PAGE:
time last Sunday evening.
The Steamer Claudine, due to leave
Kahului Wednesday, March nth, will
instead leave Kahului Tuesday, March
loth, at 5 p. in. for Honolulu.
on Garden Island.
Thu lVnincrnts are (mining
strength on tho Island if Knuai,
according to tlio following editorial
warning from tho Garden Island,
The busincHS community i pro
bably thankful for every day that
the beginning of t lie actual cam
paign is delayed, but sigr.s indicate
that the day of action is very close
at hand if not already begun.
So fur the Democrats are the on
ly ones who have made any fign of
activity here on Kauai. During
last campaign the party had no
organization here, but it has evi
dently made up its mind not to be
caught in that predicament again.
When McClanahan made his light
ing campaign of the island, he
didn't stop to do much organizing,
but he left the impression among
many of the followers ot the Home
Hule banner that perhaps the De
mociatic precinct lists offered a
shorter road to oflice and emolu
ments than the one that were
graced by their names, and these
same ex-IIome Rulers will be heard
from in tho coming campaign.
The Republicans have had things
very much their own way on this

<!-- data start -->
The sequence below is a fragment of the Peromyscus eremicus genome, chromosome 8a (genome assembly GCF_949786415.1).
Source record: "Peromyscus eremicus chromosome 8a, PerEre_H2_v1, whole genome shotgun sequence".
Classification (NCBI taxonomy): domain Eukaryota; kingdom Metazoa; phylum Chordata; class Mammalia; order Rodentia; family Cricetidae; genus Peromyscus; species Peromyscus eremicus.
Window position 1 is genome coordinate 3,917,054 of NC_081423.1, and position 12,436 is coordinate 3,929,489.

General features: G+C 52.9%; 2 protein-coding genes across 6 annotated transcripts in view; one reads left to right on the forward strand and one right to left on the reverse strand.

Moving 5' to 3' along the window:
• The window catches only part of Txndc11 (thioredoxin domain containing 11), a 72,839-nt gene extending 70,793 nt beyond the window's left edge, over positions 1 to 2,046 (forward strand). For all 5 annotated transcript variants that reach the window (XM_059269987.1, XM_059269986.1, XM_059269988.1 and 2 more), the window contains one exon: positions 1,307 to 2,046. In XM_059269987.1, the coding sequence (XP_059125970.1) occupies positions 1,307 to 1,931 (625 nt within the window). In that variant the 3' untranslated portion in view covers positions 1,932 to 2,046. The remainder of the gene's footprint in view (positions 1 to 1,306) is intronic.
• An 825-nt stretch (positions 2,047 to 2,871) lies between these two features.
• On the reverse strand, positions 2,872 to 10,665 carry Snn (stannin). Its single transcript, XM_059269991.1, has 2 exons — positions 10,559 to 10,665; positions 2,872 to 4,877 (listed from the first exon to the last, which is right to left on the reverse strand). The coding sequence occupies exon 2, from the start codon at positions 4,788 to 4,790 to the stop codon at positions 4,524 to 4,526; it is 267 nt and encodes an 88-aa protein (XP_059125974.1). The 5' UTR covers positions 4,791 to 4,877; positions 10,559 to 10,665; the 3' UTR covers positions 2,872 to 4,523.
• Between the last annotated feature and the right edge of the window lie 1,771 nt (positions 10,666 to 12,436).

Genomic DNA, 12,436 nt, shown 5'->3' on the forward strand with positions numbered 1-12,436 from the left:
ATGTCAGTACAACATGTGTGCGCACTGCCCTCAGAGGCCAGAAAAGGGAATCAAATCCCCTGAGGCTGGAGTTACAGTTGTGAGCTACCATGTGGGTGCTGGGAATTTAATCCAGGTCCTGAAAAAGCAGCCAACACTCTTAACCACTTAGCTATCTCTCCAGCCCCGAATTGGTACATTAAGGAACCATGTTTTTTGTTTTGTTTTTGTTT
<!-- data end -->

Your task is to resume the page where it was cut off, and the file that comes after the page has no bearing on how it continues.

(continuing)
island and it must be admitted
that they have used the opportuni
ty offered by their power to the
benefit of the whole community.
They expect probably 10 be in un
disputed control for another two
years, but it might be that the
question of control may become
more of an issue than is expected
and it would therefore be in the
line of good policy to get up and
do a little hustling in order todraw
the vacillating mind over -in the
camp of the party that has stood
for good and economical adminis
tration of Kauai's affairs.
Tax Assessor W. T. Robinson went to
the city by the Claudine this week.
James Kirkland was a passenger to the
city this week. He expects to return
T. M. Church, the popular manager of
the Paia Store went to Honolulu to con
fer with Alexander & Baldwin relative to